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Didi’s Revival Shows China Can’t Live Without Big Tech

Didi went public on June 30, 2021, valued at $68 billion. Two days later, on the evening of July 2, the Cyberspace Administration of China, the country’s internet regulator, announced that it was reviewing Didi’s cybersecurity. On Chinese social media, rumors spread alleging that Didi had sold sensitive user information and traffic data to the US, creating a national security risk. Didi’s management denied the accusations.

On July 4, the regulator made an announcement claiming Didi had illegally collected and used riders’ personal data, and ordered app stores to remove the app. A year later, the Cyberspace Administration decided that the company had violated three laws governing network security, data security, and the protection of personal information—all of which had come into effect only after the ban was announced.

At the time, some analysts thought the threats over data security were aimed at persuading Didi to cancel its US listing and move its IPO to Hong Kong, and that its ban, and the charges against it, were punishment for defying Beijing’s wishes.

Other tech companies certainly took the hint, and several—including content-sharing app Little Red Book, podcast platform Himalaya, and cargo service platform Huolala—shelved their plans to go public in the US.

The pressure on Didi was only part of a much wider crackdown on Big Tech companies in China. In November 2020, the IPO of the massive fintech company Ant Group was suspended after its founder, Jack Ma, criticized China’s financial regulators. At least a dozen companies, including the tech conglomerates Tencent and Alibabathe search giant Baiduand food delivery company Meituan go investigated and found under anti-monopoly rules. In mid-2021, an effective ban on after-school tutoring wiped billions of dollars off the value of China’s edtech sector.

“The tech industry has learned not to mess around with regulators’ demands, because they will take drastic action if necessary,” says Rui Ma, a China tech analyst and founder of Tech Buzz China. “Especially in the case of Didi, where it was rumored that the company had been told explicitly not to go ahead with a listing.”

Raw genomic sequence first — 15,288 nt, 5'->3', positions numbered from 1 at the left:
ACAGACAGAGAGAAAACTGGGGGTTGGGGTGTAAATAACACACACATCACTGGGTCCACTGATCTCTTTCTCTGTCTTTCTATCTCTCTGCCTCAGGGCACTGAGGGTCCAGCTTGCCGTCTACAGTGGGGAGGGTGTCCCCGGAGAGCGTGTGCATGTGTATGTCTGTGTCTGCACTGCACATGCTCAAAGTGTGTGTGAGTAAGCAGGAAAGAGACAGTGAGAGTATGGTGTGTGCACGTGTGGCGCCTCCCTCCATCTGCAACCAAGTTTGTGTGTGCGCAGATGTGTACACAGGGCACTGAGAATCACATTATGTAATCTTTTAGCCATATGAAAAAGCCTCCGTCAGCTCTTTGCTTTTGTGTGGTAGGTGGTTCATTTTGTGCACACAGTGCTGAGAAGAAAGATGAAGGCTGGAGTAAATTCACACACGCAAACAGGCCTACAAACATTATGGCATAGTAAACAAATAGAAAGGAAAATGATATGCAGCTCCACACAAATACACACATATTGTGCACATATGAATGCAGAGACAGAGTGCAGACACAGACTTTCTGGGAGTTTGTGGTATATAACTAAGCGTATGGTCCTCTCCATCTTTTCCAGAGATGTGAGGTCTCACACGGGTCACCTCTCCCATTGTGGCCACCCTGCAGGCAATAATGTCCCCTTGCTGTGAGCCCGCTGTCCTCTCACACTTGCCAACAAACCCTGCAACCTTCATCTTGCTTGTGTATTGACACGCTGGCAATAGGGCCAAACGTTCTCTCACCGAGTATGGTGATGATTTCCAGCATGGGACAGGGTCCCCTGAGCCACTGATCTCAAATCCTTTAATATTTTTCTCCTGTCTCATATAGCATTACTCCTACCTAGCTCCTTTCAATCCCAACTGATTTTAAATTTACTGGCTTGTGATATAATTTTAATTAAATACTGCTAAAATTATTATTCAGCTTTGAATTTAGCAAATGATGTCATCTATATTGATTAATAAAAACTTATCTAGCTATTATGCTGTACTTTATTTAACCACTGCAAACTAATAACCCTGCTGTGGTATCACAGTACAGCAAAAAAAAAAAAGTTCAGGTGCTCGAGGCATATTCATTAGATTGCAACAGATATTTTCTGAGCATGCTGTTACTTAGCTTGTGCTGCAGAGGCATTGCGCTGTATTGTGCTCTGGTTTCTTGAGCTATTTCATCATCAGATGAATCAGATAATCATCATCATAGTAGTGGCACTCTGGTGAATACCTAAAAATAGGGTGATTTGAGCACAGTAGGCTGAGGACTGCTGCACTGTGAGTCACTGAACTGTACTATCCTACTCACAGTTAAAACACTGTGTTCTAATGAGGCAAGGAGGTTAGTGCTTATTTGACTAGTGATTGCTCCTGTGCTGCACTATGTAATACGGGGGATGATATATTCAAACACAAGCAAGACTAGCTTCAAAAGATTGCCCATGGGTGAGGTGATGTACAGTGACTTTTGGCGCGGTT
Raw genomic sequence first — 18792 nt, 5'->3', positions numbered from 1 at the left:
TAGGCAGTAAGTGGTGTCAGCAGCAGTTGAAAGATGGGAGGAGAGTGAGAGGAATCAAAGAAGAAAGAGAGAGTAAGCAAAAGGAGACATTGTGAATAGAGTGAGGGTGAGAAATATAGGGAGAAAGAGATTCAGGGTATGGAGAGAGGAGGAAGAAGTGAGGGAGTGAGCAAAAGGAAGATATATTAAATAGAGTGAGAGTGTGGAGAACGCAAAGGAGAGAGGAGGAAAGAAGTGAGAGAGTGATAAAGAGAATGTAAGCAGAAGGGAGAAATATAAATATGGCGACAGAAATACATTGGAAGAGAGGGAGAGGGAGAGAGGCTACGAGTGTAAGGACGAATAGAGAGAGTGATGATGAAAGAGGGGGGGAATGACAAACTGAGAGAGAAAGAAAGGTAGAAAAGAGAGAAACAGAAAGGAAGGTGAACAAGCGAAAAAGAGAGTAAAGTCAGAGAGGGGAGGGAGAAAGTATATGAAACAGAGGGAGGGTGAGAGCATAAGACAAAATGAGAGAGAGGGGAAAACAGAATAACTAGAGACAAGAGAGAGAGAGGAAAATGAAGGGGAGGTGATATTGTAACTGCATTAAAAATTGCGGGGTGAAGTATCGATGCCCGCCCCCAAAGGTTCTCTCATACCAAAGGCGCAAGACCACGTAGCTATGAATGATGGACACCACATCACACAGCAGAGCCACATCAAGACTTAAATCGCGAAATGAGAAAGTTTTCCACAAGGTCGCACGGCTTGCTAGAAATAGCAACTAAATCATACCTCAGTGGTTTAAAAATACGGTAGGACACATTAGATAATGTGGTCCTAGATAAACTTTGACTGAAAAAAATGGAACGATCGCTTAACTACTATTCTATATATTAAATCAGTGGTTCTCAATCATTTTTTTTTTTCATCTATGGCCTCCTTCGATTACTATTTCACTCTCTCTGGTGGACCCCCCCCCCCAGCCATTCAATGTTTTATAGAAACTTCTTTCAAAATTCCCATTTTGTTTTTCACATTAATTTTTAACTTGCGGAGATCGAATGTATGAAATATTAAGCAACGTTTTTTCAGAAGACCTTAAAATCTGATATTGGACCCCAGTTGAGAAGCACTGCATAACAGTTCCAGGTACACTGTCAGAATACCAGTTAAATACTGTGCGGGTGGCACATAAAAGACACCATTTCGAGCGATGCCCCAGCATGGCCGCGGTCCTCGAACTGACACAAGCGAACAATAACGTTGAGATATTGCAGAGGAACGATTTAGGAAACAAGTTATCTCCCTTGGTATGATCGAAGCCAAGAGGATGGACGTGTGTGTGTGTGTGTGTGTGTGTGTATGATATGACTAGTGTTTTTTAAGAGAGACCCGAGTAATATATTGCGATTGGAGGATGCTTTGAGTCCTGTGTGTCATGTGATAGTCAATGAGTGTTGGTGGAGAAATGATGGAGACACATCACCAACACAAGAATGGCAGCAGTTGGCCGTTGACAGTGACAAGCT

After Didi was cut from app stores, passengers and drivers who had previously registered could still use the service as normal, but it was impossible to create a new account. It felt like a harsh punishment, but it came at a point when growth had already stalled in the ride-hailing industry.

Government statistics show that the number of ride-sharing service users peaked in December 2018, at 389 million. Over the next two years, the number declined to 365 million. The percentage of users who regularly booked rides fell at the same time, largely due to the Covid-19 pandemic and strict lockdowns across most of China.

Jeff Li, a tech analyst and former director at consultancy Accenture China, told WIRED that by the time the Didi Chuxing app had been removed from app stores, most of the country’s potential ride-hailing customers already had an account.

Second-tier ride-hailing companies saw Didi’s suspension from app stores as a great opportunity to gain market share, and began raising funds to spend on marketing and promotions for drivers and customers. Meituan launched a new ride-sharing app in July 2021, and within two months had rolled it out to more than 200 cities. In September 2021, the B2C ride-sharing platform Caocao Travel announced the completion of a RMB3.8 billion ($560 million) Series B. The following month, its competitor T3 announced it had received a RMB7.7 billion ($1.1 billion) Series A The new apps used the cash to expand into new cities and offer incentives to attract drivers.

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